Prudent use of veterinary antibiotics
Sir, – I refer to your article “McDonald’s moves to cut antibiotics in beef” (News, December 11th).
The article states that, “Antibiotics are frequently used in animal agriculture for two main reasons: to prevent the spread of disease and to promote growth”.
Taken in the European context this statement is not correct; veterinary antibiotics in the EU and in Ireland are used when necessary to treat animals with bacterial disease, in line with prudent-use guidance. In some situations, where there is a risk of spread of bacterial disease in a group of animals, antibiotics may be prescribed to prevent the spread of that disease within the animal population at risk. This serves to protect the health and welfare of the animals, and has the potential to protect public health by mitigating the risk of disease spread to the human population.
The unnecessary use of antimicrobials increases resistance risk, endangering both animal and human health and welfare. Antimicrobial resistance (AMR), the emergence of bacteria and other microbes resistant to antibiotics, is a major global public health threat that is being addressed in Ireland by the implementation of a national action plan against AMR.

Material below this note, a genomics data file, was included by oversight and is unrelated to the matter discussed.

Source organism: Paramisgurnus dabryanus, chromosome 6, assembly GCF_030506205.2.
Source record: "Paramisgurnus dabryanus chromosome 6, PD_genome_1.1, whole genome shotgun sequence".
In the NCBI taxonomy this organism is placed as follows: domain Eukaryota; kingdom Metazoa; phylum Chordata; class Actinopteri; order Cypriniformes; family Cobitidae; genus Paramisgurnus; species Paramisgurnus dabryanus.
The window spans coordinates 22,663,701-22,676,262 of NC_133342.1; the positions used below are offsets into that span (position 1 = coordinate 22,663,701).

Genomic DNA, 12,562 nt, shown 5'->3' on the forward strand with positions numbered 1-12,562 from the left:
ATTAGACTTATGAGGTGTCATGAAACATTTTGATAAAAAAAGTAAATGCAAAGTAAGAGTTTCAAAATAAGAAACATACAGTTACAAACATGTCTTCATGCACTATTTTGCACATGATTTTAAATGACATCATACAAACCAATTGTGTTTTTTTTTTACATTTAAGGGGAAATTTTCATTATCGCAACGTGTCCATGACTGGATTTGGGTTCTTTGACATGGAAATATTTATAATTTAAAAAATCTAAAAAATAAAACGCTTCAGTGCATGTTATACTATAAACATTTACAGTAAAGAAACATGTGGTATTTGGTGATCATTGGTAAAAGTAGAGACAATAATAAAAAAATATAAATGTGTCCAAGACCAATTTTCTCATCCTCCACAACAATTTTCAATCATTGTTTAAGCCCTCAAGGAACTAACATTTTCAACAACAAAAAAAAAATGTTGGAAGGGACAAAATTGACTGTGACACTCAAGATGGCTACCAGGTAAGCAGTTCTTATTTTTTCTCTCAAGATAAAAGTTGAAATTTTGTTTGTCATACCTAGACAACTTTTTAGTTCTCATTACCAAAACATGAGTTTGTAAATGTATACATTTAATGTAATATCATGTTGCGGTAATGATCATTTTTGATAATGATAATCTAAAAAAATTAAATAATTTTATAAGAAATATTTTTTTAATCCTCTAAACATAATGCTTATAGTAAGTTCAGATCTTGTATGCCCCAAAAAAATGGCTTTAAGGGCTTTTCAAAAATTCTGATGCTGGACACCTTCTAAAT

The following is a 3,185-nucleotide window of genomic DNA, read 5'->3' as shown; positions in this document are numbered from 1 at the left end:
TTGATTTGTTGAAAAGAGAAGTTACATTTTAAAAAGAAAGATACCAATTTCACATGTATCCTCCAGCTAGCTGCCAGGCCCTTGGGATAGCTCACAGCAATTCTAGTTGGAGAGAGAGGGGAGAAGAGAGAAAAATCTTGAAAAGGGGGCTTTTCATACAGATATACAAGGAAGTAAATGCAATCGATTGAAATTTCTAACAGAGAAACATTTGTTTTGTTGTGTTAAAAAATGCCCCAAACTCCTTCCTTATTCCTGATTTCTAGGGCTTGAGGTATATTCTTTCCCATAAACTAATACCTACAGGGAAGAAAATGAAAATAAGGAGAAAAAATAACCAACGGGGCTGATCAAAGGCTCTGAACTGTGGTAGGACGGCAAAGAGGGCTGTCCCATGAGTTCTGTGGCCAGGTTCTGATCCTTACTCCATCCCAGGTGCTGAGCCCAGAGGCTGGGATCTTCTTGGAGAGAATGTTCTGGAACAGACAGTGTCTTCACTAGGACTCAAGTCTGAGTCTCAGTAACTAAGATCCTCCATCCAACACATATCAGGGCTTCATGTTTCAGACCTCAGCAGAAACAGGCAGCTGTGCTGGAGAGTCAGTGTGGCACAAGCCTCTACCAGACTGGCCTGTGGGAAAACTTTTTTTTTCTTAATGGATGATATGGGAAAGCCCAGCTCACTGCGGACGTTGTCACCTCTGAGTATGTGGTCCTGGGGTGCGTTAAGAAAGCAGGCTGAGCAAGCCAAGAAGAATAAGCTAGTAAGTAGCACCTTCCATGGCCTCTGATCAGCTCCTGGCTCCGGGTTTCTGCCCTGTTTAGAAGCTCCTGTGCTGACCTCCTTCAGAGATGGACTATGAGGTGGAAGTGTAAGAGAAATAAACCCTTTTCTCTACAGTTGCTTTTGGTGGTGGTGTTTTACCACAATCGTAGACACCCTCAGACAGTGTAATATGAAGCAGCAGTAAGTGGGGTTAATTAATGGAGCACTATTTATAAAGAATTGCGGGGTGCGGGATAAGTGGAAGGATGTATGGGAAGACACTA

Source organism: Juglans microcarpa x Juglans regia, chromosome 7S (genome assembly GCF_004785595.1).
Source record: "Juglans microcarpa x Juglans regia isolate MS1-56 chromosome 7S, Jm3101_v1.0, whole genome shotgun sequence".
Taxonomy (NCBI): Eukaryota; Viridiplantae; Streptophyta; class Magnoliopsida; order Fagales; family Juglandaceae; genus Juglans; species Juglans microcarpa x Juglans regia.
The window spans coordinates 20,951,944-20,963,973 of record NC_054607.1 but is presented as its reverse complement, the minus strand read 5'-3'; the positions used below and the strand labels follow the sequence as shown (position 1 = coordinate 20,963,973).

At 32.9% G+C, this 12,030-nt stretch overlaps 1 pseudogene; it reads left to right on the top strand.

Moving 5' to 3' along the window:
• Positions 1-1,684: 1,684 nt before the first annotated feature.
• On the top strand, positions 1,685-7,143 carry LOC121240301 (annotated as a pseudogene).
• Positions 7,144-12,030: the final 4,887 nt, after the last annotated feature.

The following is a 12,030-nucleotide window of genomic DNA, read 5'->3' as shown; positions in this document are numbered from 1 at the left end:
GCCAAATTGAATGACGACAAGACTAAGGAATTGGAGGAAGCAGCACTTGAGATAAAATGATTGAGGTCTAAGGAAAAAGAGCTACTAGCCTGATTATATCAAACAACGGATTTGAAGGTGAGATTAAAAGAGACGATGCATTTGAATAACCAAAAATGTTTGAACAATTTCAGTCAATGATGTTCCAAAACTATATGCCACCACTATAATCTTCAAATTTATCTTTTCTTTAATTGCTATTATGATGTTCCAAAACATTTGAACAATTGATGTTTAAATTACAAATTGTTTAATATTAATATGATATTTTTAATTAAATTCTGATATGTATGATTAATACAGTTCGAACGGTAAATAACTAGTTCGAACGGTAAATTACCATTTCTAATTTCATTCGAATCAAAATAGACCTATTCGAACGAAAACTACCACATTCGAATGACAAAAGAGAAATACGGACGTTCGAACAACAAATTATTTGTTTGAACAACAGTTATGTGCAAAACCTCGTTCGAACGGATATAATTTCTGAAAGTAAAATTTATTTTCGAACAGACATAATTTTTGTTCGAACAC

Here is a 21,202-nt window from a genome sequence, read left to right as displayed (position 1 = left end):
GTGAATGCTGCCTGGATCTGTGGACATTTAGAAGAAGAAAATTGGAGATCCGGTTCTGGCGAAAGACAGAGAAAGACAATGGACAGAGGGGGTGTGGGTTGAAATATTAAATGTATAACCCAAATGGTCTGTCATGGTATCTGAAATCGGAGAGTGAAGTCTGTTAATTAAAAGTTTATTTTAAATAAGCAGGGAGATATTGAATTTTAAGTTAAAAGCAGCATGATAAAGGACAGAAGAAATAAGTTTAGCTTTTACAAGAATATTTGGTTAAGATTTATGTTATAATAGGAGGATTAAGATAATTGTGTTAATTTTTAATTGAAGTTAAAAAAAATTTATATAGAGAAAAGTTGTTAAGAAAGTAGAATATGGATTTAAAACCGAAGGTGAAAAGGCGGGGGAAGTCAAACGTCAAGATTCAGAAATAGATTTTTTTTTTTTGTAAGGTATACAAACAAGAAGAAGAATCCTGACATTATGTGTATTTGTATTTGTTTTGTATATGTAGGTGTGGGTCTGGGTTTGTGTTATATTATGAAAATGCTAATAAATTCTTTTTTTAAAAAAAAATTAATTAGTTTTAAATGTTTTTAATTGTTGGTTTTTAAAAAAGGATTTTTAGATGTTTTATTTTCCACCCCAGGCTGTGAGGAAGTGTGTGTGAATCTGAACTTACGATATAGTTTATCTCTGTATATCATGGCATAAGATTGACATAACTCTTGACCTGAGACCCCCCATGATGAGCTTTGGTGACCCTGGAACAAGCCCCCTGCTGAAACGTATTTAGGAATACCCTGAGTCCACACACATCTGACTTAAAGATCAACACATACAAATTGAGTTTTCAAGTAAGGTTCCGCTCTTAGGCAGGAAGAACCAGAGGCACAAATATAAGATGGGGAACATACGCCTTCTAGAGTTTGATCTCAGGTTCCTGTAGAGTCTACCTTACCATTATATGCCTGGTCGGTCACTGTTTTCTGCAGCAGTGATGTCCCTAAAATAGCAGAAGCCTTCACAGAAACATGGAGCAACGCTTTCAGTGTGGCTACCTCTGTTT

It should be noted that a European Union-wide ban on the use of antibiotics as growth promoters in animal feed came into effect on January 1st, 2006. The ban was the final step in the phasing out of antibiotics used in food animals for non-medicinal purposes. There are strict controls on antibiotic use in Ireland and antibiotics must be prescribed by a veterinary surgeon prior to administration to animals.
Department of Agriculture,
Food and the Marine,
Kildare Street, Dublin 2.